Our senior citizen mare, Miss Pepper has been off her feed for a few days. She’s lost weight and we’ve worried because our skinny girl doesn’t have any weight to lose.

She’s eager enough to come out with Bud and nose into her grain pan. And she’ll eat about half of her allotment of feed before wandering away.

Most days we’ve been able to redirect her for a few more mouthfuls. But like I said, we were concerned. We had the big C- word in the back of our minds – colic.

Our vet suggested a dose of Banomine, a non-steroidal anti-inflammatory drug for horses, and to watch her carefully. She also said to start blanketing Miss P. sooner rather than later.

It will mean two trips to the pasture: one to put the blanket on and another the next morning to remove it for these warm fall days. We had a cold snap last week accompanied by freezing rain and Pepper may have gotten chilled.

“You know, old horses are not easy keepers.”

Those words have been ringing in my head ever since our vet offered them.

I like to think of myself as an easy keeper – not one of those high-maintenance women that people talk about. Yep, low maintenance for me all the way.

I remember reading an article years ago in a popular woman’s magazine that divided people into two categories: ferns (needing special care, perfect growing conditions and lots of tending, or cacti (needing very little care in order to grow and thrive.) No fussing for a cactus.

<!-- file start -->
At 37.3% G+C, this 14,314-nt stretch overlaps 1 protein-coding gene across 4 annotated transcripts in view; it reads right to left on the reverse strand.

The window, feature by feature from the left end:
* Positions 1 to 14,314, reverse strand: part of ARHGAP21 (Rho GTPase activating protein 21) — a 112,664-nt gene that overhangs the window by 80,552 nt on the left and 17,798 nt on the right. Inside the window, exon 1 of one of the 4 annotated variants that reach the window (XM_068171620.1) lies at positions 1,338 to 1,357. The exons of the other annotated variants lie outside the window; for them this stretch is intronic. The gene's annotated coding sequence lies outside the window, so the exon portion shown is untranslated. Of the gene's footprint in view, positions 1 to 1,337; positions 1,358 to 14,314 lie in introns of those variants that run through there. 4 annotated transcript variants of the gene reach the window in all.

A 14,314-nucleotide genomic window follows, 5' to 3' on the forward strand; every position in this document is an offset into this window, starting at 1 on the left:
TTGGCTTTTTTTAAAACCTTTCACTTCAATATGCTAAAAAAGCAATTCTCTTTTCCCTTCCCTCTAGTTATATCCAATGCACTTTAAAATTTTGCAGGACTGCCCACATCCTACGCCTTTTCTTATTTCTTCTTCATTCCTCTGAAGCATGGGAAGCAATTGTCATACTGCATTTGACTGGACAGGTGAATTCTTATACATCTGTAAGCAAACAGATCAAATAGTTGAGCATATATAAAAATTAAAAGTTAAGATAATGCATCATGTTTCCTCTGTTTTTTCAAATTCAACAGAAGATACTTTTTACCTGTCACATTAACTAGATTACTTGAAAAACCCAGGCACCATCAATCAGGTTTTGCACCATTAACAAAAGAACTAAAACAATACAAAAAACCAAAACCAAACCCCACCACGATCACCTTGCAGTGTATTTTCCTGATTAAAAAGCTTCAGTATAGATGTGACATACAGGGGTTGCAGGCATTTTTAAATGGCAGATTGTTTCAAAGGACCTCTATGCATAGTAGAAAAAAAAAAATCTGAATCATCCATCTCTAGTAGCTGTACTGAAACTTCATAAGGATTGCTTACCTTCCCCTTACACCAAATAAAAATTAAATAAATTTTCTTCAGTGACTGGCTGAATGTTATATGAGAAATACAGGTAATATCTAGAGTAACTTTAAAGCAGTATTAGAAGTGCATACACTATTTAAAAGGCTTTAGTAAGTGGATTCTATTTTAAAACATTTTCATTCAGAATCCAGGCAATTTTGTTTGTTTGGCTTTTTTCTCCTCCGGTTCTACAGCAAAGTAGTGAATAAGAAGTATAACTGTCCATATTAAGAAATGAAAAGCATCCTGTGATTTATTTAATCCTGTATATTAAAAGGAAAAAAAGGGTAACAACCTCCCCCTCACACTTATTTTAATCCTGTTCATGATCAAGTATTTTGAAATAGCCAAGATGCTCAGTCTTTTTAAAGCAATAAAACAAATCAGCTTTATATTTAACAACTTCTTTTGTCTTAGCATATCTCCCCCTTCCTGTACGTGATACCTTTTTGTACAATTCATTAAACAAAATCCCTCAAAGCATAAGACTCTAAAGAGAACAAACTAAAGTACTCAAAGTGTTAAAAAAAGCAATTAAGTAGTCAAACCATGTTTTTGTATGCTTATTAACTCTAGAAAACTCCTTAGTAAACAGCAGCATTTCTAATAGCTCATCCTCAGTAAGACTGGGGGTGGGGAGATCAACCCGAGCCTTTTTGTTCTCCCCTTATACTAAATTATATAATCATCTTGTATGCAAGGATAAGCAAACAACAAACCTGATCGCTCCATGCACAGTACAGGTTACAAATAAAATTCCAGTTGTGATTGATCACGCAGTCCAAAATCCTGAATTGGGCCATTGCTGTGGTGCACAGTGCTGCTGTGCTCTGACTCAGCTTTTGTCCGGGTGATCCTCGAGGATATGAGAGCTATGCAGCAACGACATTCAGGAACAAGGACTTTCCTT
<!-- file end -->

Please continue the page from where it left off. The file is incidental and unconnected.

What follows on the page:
At the time I placed myself in the cactus category, with equal doses of pride and smugness. I liked being low-maintenance, but it came with a down side.

It’s taken me years to learn to put a stop to my day, to spend money on myself, to say “no” when I needed to, to learn that receiving is as honorable as giving. A cactus is beautiful but prickly, and has a pretty shallow root system.

The older I get, I find I want deeper roots that will sustain me even in times of drought. I’ve learned that it is important to ask for what I want, to set boundaries, to say “no.”

And as for being not such an easy-keeper, like Pepper, I need extra attention. My body doesn’t work like it did when I was twenty, or even forty. I have aches and pains I never imagined when I was younger. I have to watch what I eat, move my body more, get enough sleep and build rest times into my work schedule. That’s just how it is these days. If that shifts me over to the “fern category,” then so be it.

Come to think of it, I had a gorgeous Boston fern on my deck all summer long. It was hands down the easiest-to-care-for-plant in my garden.

As for Miss P. the Banomine seemed to work. She trotted over to us last night when we went out to feed, and ate every morsel of grain in her pan.


I’ll gladly make the extra trips to keep her warm at night. She’s given me so much, I’m happy to return the favor.


So where do you fall on the easy-keeper continuum? How has it changed as you’ve aged?